Case Analysis Salomon v. A Salomon & Co. (1897) AC 22 This is the foundational case and precedence for the doctrine of corporate personality and the judicial guide to lifting the corporate veil. The doctrine of separate legal entity was originated from this case. The House of Lords in the Salomon case affirmed the legal principle that, upon incorporation, a company is generally considered to be a new legal entity separate from its shareholders. The court did this in relation to what was essentially a one person Company. A company registered under the Acts is an artificial legal entity separate and apart from the members of which it is composed. These become basic principle of company law which has several important consequences, it become helpful for the member it mitigate the liability of them.The principle from the case is very simple - a company is a separate legal entity and thus a juristic "person" in the eyes of the law. Salomon was a boot and Shoe manufacturer. His business was sound condition and there was a surplus assets over the liabilities .He incorporated a company named, Salomon & Co Ltd for the purpose of taking over and carrying on his business. The seven subscribers to the memorandum were Salomon, his wife his daughter and his four son and they remained the only member of the company. Salomon and his two sons make the board of director; the business of Solomon was transferred to the company for £40,000. Mr. Solomon took his payment by shares and a debenture or debt of £10,000. Mr Salomon owned 20,000 each £1 shares, these debentures certified that the company owned Salomon £10,000 and created charge on company assets. Within one years the company went into liquidation, after paying of the debenture nothing would be left for the unsecured creditors. The unsecured creditor contended that, the company never had independent existence it was in fact Solomon under another name. He was managing director, the other director is his son and in this way company was fully under the control of Salomon, and the company was mere sham and fraud. But it was held that Salomon & Co Ltd was a real company fulfilling all the legal requirement it must be treated as a company, as an entity consisting of certain corporater, but a distinct and independent corporation.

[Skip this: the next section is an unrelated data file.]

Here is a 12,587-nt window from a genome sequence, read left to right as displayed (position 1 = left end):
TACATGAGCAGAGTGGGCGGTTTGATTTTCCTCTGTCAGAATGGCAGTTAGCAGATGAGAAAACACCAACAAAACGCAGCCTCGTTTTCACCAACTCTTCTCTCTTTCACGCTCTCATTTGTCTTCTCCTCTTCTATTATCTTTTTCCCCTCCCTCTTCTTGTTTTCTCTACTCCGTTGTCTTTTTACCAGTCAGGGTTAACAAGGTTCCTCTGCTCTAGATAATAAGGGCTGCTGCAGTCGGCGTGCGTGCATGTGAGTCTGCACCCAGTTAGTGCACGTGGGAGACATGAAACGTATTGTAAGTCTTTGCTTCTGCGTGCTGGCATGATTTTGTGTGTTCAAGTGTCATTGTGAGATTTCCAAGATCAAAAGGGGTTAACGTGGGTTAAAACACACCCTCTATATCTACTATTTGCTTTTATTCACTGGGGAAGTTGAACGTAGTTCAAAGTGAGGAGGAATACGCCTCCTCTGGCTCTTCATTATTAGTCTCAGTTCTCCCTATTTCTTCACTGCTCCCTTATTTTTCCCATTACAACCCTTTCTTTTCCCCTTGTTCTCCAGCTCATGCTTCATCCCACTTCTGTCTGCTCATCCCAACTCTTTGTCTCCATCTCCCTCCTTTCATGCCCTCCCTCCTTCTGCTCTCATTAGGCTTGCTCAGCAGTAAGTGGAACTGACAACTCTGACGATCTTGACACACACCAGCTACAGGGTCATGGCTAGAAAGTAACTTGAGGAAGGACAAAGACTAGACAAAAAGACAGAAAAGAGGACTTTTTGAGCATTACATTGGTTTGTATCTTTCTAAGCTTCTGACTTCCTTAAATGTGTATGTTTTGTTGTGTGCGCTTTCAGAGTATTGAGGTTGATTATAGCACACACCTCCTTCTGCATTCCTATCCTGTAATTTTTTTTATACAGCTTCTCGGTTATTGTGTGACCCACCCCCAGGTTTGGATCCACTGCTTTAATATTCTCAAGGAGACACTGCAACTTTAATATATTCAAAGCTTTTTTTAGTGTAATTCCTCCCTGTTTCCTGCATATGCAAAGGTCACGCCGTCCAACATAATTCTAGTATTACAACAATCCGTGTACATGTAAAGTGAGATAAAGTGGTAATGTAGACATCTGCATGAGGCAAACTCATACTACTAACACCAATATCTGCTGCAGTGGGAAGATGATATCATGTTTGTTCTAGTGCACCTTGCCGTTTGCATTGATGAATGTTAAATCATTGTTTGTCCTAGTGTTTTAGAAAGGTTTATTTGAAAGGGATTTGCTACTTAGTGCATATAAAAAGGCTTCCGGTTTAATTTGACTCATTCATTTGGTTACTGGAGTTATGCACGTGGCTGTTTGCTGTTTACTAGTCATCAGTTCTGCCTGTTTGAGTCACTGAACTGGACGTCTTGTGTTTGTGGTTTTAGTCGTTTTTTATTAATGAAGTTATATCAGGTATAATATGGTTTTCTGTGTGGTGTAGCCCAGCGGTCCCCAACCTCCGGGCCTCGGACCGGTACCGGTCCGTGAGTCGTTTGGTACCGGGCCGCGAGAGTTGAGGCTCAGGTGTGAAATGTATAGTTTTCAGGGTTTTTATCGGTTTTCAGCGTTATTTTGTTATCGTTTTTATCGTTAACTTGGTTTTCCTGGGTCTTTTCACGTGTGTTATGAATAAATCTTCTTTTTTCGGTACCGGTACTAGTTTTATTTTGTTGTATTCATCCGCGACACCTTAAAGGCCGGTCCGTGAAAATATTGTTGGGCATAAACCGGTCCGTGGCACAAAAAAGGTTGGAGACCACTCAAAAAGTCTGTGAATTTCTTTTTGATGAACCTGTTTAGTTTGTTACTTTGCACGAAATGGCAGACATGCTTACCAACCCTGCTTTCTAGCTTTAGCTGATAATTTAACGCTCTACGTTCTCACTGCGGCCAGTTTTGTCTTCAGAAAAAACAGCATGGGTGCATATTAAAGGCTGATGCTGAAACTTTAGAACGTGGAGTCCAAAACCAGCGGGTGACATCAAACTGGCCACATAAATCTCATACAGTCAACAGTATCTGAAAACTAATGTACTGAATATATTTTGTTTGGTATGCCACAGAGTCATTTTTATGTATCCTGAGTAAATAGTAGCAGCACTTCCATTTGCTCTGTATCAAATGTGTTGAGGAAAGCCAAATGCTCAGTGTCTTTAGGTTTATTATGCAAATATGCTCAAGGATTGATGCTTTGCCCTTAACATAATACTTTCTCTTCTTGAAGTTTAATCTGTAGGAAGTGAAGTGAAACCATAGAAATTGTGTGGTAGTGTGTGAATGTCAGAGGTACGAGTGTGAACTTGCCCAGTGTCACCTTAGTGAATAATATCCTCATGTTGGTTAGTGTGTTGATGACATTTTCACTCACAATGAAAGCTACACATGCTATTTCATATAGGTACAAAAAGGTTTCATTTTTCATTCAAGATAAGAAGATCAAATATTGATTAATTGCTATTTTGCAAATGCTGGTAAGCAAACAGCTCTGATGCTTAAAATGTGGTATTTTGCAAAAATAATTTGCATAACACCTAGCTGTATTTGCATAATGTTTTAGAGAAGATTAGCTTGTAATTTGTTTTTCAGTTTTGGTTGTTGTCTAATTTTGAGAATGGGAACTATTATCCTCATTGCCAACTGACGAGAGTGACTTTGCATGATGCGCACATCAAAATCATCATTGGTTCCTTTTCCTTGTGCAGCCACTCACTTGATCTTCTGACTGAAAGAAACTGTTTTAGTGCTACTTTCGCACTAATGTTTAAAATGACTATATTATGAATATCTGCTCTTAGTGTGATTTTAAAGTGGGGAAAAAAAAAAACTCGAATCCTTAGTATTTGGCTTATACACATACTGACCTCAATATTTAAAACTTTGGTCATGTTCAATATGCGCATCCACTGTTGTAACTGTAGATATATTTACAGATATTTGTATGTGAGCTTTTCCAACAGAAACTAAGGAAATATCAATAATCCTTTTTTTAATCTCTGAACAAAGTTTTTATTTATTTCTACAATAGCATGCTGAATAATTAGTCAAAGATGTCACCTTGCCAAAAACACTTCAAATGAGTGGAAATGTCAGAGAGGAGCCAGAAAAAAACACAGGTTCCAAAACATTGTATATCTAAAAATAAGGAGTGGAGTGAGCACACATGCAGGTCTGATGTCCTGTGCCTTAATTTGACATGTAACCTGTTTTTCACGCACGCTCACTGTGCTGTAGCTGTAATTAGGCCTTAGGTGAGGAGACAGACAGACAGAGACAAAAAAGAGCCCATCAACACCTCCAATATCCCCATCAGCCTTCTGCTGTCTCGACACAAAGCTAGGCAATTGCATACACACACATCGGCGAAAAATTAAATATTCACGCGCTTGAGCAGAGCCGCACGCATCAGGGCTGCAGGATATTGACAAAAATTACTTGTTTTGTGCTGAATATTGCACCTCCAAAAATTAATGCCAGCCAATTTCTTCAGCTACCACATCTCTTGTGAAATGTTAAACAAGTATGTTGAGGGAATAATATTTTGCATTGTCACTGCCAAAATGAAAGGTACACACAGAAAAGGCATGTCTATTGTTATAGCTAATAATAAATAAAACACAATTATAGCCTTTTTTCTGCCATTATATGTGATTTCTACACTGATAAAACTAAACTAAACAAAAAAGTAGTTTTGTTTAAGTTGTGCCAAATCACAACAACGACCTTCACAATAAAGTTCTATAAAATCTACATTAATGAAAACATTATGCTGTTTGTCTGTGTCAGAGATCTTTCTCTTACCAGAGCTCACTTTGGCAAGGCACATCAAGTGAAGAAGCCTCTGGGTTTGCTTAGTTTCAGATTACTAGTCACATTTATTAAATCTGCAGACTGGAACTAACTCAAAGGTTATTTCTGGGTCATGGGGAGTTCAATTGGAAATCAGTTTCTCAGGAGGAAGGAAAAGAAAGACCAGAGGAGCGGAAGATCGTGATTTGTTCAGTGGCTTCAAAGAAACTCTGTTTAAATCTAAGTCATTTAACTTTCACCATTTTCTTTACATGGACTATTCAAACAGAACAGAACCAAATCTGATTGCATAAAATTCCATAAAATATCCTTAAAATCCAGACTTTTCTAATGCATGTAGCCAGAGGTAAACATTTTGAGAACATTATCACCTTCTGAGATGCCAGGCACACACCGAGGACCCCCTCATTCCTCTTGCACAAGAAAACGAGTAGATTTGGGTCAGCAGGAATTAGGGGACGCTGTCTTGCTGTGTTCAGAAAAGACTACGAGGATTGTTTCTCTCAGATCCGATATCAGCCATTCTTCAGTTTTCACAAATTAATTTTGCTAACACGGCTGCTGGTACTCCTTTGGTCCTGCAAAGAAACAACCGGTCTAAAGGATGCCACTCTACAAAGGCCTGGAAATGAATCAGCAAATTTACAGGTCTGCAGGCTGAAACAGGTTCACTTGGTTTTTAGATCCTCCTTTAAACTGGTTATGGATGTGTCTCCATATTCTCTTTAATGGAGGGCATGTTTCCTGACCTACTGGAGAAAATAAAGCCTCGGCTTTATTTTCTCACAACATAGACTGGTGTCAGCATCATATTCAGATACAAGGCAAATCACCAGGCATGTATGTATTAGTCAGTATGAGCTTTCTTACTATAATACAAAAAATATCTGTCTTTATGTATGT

House of Lords observed When the memorandum is duly signed and registered, though there be only seven shares taken, the subscribers are a body corporate "capable forthwith", to use the words of the enactment, of exercising all the functions of an incorporated company. The company attains maturity on its birth. There is no period of minority - no interval of incapacity. I cannot understand how a body corporate thus made "capable" by statute can lose its individuality by issuing the bulk of its capital to one person, whether he be a subscriber to the memorandum or not. The company is at law a different person altogether from the subscribers to the memorandum; and, though it may be that after incorporation the business is precisely the same as it was before, and the same persons are managers, and the same hands receive the profits, the company is not in law the agent of the subscribers or trustee for them. Nor are the subscribers as members liable, in any shape or form, except to the extent and in the manner provided by the Act. That is, I think, the declared intention of the enactment. If the view of the learned judge were sound, it would follow that no common law partnership could register as a company limited by shares without remaining subject to unlimited liability. Impact of case Before Salomon decision in 1897, the courts have often been called upon to apply the principle of separate legal personality. But there was uncertainty about application of these principles in some cases, the principle was upheld and in some others it was not. For centuries, there was a controversy over the applicability of the doctrine of separate legal entity and further to limit the theory of limited liability which is often metaphorically termed as lifting the corporate veil. After this case Law recognizes a corporation as a separate legal entity. This principle is referred to as the veil of incorporation. Salomon's case established beyond doubt that in law a registered company is an entity distinct from its members, even if the person hold all the shares in the company. There is no difference in principle between a company consisting of only two shareholders and a company consisting of two hundred members. In each case the company is a separate legal entity. Lifting of corporate Veil Doctrine is also derivative from Separate legal personality concept. After Salomon case there are numerous case come into existence. In Macaura v. Northern Assurance Co. Ltd. The House of Lords decided that insurers were not liable under a contract of insurance on property that was insured by the plaintiff and owned by a company in which the plaintiff held all the fully-paid shares. In this case House of Lords also affirm the separate legal personality of the company and The House of Lords held that only the company as the separate legal owner of the property, and not the plaintiff, had the required insurable interest. The plaintiff, being a shareholder, did not have any legal or beneficial interest in that property merely because of his shareholding. In Lee v. Lee's Air Farming the Privy Council held that Lee, as a separate and distinct entity from the company which he controlled, could be an employee of that company so that Lee's wife could claim workers compensation following her husband's death. Salomon case put huge impact over Indian law as most of the provisions of Indian Law were taken from the English Law, Salomon's case used as judicial milestone in Indian company cases. The Supreme Court in Tata Engineering Locomotive Co. Ltd v. State of Bihar & othrs (1964) stated: the corporation in law is equal to a natural person and has a legal entity of its own. The entity of corporation is entirely separate from that of its shareholders; it bears its own names and has seal of its own; its assets are separate and distinct from those of its members; the liability of the members of the shareholders is limited to the capital invested by them; similarly, the creditors of the members have no right to the assets of the corporation. In LIC of India v. Escorts Ltd (1986), Justice O.Chinnapa Reddy had stressed that the corporate veil should be lifted where the associated companies are inextricably connected as to be in reality, part of one concern. Furthermore in State of UP v. Renusagar Power Company, the Supreme court lifted the veil and held that Hindalco, the holding company and its subsidiary, Renusagar company should be treated as one concern and that the Power Plant of Renusagar must be treated as the own source of generation of Hindalco and on that basis, Hindalco would be liable to pay the electric duty. In the Bhopal Gas leak disaster case, the lifting of corporate veil has become so helpful. After the decision in Renusagar case, the doctrine has been considered in several other cases.